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Saturday, September 30, 2023
Sept. 30, 2023

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E. Wash. surgeon will pay $1M+ settlement. He’s accused of doing unneeded surgeries


KENNEWICK — A former Eastern Washington neurosurgeon has agreed to pay nearly $1.2 million to the federal government to settle allegations he billed Medicaid, Medicare and other federally funded health care programs for surgeries that patients did not need.

Dr. Jason Dreyer practiced at Providence St. Mary Medical Center in Walla Walla from 2013 to 2018 and then was hired by Multicare Health Systems to provide neurosurgery services at Deaconess Hospital and Multicare Rockwood Clinic, both in Spokane.

The settlement announced Monday is in addition to nearly $22.7 million that Providence Health in Washington agreed to pay a year ago to settle allegations that it fraudulently billed taxpayer-paid health care programs for unneeded neurosurgeries by Dreyer and a second neurosurgeon who practiced at St. Mary’s.

It was the largest ever health care fraud settlement in Eastern Washington, according to the Eastern Washington U.S. Attorney’s Office.

The Washington state Department of Health alleged that Dreyer overstated patients’ diagnoses to justify spinal fusion surgeries and overstated procedures done during spine surgeries.

It suspended his ability to perform spinal surgeries, according to the Justice Department.

Both Providence in Walla Walla and Multicare in Spokane paid Dreyer based on productivity, allowing him to earn higher pay by performing more surgeries and more complex surgeries, according to the U.S. Attorney’s Office.

In 2020 he was paid $1.7 million by Multicare, according to the settlement agreement.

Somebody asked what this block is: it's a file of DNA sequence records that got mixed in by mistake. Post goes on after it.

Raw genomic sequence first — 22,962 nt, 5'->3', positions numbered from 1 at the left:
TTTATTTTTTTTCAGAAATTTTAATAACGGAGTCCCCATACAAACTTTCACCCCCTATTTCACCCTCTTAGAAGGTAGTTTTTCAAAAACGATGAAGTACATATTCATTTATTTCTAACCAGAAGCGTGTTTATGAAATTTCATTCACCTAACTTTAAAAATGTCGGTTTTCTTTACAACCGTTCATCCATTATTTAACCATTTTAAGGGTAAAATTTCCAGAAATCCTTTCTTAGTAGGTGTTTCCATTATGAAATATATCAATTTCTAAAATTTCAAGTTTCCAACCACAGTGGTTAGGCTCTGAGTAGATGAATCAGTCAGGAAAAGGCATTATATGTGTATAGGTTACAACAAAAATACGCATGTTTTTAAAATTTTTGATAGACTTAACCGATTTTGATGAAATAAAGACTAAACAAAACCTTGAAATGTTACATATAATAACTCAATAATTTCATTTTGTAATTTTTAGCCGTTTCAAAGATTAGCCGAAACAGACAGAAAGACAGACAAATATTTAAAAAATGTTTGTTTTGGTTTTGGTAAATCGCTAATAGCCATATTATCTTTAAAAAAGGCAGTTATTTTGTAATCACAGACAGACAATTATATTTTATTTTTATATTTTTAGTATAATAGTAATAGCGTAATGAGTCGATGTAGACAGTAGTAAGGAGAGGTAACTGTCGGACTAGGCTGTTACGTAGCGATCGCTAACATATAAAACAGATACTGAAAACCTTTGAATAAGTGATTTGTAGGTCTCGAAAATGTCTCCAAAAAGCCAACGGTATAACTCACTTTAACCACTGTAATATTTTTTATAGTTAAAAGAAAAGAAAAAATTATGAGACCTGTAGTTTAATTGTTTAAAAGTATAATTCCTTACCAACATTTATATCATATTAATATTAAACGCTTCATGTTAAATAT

The settlement agreement resolves allegations that while he was at Multicare, Dreyer’s unnecessary medical procedures were billed to taxpayer-paid reimbursement.

Dreyer did not admit guilt in the settlement agreement.

The U.S. Attorney’s Office said that Providence admitted that the medical staff at St Mary’s hospital raised concerns that Dreyer was endangering the safety of its patients.

However, Providence allowed him to resign without reporting him to the National Practitioner Data Bank or the Washington State Department of Health, according to federal officials.

“Patients with spinal injuries and back pain deserve top-notch care from a doctor who puts patients and their safety first,” said U.S. Attorney Vanessa Waldref.

As part of Dreyer’s settlement agreement he will not participate in federal health care programs for at least nine years.

That will ensure that patients in Eastern Washington and the nation are protected from unnecessary and unsafe procedures for many years to come, Waldref said.

“Providers have a responsibility to ensure that patient needs and safety, not illegitimate personal financial gain, drive medical decisions,” said Steven Ryan, special agent in charge at the Department of Health and Human Services Office of Inspector General.